Wednesday, November 5, 2008

Pete Sessions: Sore Winner

Although Pete Sessions easily won re-election in the gerrymandered 32nd congressional district, he didn't sound too happy about it last night. While Republicans who lost last night, most notably John McCain, were gracious in defeat, promising to work across party lines, winning candidate Pete Sessions was his old partisan self in an interview with CBS 11. Since I can't embed the video, I'll attempt a transcript:
Nov. 4, 9:52 pm CT
Marianne Martinez: First of all, let's react to some of the state and local wins for the Republican Party.

Pete Sessions: Well, the Republican party appears that we're going to win the congressional races in North Texas; we appear that we're going to pick up the seat that we lost a couple of years ago down with, uh, in Texas 22 with a great Republican victory. And so the State of Texas with Senator Cornyn and the things which we have done to make Texas great, uh, that will we'll be back in power.
Yeah, I know, it doesn't make much sense, but that's how Pete Sessions talks when he's speaking extemporaneously. Continuing on:
Marianne Martinez: Tell me about the national stage, though, there must be a little bit of a down feeling considering the electoral college, 200 to 90 I believe is the last that I saw.

Pete Sessions: Well, well certainly the national scene is way different. The national scene is way different, uh, Senator Barack Obama, now what I assume will be President-elect Obama tonight has done a very good job of selling the view that we ought to raise taxes, uh, and, and do things differently. That we ought to change the way things have been done. He's going to have that opportunity. The Republican Party, while we disagree with that, we want to see the country move forward and do better. And that's where the Republican Party is going to be very much in favor of trying to work to make sure this country gets what it needs to compete and be ready. If that does not happen, the Republican Party will have a message that we have about cutting taxes and growing our economy, which we'll get back to.
(This is an example of what I refer to as "Pete Speak," circuitous sentences that don't really add up to anything resembling a coherent thought, kind of like we heard with Sarah Palin).
Marianne Martinez: Obama talked a lot during his campaign about reaching across the aisle to the Republicans. Do you think that can be done, especially considering that the Democrats will have a stronghold also now in the Senate?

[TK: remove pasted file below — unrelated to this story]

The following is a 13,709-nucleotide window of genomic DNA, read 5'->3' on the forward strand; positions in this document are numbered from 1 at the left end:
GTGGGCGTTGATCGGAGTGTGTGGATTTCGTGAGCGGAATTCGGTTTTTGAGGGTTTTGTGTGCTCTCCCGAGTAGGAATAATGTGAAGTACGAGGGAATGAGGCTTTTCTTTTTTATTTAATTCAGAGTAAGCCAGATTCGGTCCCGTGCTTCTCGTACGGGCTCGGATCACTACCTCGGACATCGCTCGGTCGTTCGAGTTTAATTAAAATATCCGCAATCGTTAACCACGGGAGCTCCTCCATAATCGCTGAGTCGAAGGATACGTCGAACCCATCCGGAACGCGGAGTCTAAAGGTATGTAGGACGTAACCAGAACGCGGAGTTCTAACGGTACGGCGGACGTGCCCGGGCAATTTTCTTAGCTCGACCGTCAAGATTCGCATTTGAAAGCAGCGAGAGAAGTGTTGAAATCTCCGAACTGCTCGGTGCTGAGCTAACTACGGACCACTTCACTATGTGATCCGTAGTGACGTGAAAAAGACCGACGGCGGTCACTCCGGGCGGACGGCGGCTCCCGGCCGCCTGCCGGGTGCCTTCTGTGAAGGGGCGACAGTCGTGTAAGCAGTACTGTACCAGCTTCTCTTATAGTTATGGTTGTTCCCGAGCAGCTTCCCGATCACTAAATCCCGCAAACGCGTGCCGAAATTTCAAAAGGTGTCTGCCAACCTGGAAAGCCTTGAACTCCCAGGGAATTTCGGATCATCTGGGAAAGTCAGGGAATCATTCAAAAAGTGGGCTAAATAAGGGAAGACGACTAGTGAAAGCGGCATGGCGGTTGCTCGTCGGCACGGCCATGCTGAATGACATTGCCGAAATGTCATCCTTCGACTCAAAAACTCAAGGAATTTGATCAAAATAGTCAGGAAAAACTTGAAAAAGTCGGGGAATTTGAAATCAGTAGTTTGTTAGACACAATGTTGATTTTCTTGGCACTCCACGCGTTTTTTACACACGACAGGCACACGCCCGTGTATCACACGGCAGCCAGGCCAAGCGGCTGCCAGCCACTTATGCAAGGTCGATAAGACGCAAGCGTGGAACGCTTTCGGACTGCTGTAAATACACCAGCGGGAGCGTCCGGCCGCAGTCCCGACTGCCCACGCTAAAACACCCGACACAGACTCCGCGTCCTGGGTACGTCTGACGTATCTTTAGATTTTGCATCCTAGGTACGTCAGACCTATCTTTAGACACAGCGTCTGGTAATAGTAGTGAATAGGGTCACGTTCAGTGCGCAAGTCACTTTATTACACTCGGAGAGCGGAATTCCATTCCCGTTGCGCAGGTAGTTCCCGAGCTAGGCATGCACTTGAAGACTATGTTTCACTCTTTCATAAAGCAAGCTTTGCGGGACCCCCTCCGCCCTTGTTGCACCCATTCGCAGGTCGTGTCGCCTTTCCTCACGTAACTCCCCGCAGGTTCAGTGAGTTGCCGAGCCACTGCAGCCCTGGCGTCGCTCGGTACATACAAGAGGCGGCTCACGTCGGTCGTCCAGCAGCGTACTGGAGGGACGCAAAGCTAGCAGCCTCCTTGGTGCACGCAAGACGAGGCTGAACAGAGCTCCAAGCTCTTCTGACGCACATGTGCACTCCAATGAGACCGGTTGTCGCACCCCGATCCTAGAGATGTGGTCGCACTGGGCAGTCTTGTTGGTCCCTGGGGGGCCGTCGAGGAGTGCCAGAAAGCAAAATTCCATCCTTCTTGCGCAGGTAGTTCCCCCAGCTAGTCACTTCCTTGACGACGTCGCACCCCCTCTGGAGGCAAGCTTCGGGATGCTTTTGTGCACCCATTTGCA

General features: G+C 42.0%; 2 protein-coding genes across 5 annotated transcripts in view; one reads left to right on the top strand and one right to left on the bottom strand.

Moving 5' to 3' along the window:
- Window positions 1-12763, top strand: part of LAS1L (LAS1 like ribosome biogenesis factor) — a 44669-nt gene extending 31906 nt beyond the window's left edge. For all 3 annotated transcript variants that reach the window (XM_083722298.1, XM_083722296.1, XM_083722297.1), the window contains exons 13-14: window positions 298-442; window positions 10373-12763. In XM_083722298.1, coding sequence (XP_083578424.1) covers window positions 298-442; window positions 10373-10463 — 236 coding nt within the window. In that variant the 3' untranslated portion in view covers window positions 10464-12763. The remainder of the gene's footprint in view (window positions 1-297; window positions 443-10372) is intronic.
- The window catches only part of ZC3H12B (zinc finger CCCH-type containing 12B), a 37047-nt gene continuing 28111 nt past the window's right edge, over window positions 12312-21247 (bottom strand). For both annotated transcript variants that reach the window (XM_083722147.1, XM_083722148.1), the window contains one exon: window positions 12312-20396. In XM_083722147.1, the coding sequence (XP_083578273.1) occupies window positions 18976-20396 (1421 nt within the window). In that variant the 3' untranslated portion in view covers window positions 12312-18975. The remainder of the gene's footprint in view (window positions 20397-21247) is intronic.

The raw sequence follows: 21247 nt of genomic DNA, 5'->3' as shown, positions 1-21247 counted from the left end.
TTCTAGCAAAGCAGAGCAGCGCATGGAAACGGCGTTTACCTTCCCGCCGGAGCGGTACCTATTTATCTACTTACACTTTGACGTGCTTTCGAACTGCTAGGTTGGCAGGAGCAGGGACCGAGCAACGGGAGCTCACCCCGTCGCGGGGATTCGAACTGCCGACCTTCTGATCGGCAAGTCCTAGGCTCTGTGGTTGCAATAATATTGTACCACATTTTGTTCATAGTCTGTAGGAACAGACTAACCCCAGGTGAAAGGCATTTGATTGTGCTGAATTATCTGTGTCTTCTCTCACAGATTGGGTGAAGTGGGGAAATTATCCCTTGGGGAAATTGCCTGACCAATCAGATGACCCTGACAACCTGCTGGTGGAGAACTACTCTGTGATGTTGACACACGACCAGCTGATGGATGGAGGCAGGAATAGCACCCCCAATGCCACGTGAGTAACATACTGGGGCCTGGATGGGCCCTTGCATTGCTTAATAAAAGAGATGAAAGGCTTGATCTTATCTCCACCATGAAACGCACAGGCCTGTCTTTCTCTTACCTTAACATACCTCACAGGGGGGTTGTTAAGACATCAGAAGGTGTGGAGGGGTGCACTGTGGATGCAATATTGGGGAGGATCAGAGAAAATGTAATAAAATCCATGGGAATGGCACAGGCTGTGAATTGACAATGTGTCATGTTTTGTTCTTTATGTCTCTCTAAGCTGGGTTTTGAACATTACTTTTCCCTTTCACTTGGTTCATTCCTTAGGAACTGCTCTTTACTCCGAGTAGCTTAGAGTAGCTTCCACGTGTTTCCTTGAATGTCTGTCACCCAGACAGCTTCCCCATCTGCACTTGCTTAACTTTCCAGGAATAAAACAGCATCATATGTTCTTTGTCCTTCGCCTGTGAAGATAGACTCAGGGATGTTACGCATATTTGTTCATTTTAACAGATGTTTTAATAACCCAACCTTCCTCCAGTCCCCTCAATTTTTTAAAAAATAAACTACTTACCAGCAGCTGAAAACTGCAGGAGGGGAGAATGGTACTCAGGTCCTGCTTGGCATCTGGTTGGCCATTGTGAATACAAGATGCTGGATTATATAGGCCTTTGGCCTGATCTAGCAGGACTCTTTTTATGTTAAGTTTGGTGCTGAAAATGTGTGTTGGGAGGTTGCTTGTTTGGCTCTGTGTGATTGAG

Pete Sessions: Well, I don't think that Nancy Pelosi, uh, even once these past two years has reached across the aisle, not once. So if she reaches across, they'll be somebody to shake her hand and work with her, but I have not seen that desire or effort on behalf of Speaker Pelosi yet.
Again with Nancy Pelosi! He's so hung up on her. Good grief, the Democrats could conceivably elect another House Speaker, and the interviewer asked specifically about Obama. Would it kill Pete Sessions to at least acknowledge Obama's gracious message of inclusiveness, where he promised to work on behalf of people who didn't vote for him?
Marianne Martinez: Describe your mood here at this particular watch party.

Pete Sessions: Well, the mood here is, is one of disappointment. It's one, uh, where we are not going to throw in the towel. We recognize that we have a lot to be proud of. We believe the Republican Party still has a lot to offer, not only the State of Texas but really Dallas County. We believe what we did during a period of time of, of Republican control was to transform this county to what it is, and that is that it's one of the greatest cities in America, entrepreneurship lives and breathes here and the growth of jobs and the opportunity to grow jobs and have people call this home is what the Republican Party's made this.
I'll swear, I listened to that last part three times, and it still doesn't make much since. Watch the interview for yourself at this link and see if it makes sense to you: Interview with Pete Sessions, Nov. 4, 2008

What the interviewer should have asked is if Pete Sessions felt inspired by Obama to reach out to the 40% of voters in the District who didn't vote for him. But seasoned Sessions Watchers already know the answer to that--he barely reaches out to constituents in his own party, except to ask them to vote for him and put his signs all over the place every two years. The rest of the time, he's concentrated on marketing the Republican brand and raising money for other right-wing extremist Republicans.

As it stands now, the gerrymandered 32nd District remains safe for Pete Sessions; although Dallas County turn solidly Democratic in 2006 and remains Democratic in 2008, the Tom Delay gerrymandered district remains a Republican stronghold. So the next step will be a push for redistricting--not to make "safe" Democratic or Republican Party enclaves, but to better represent districts. Until that happens, Sessions Watch is watching...

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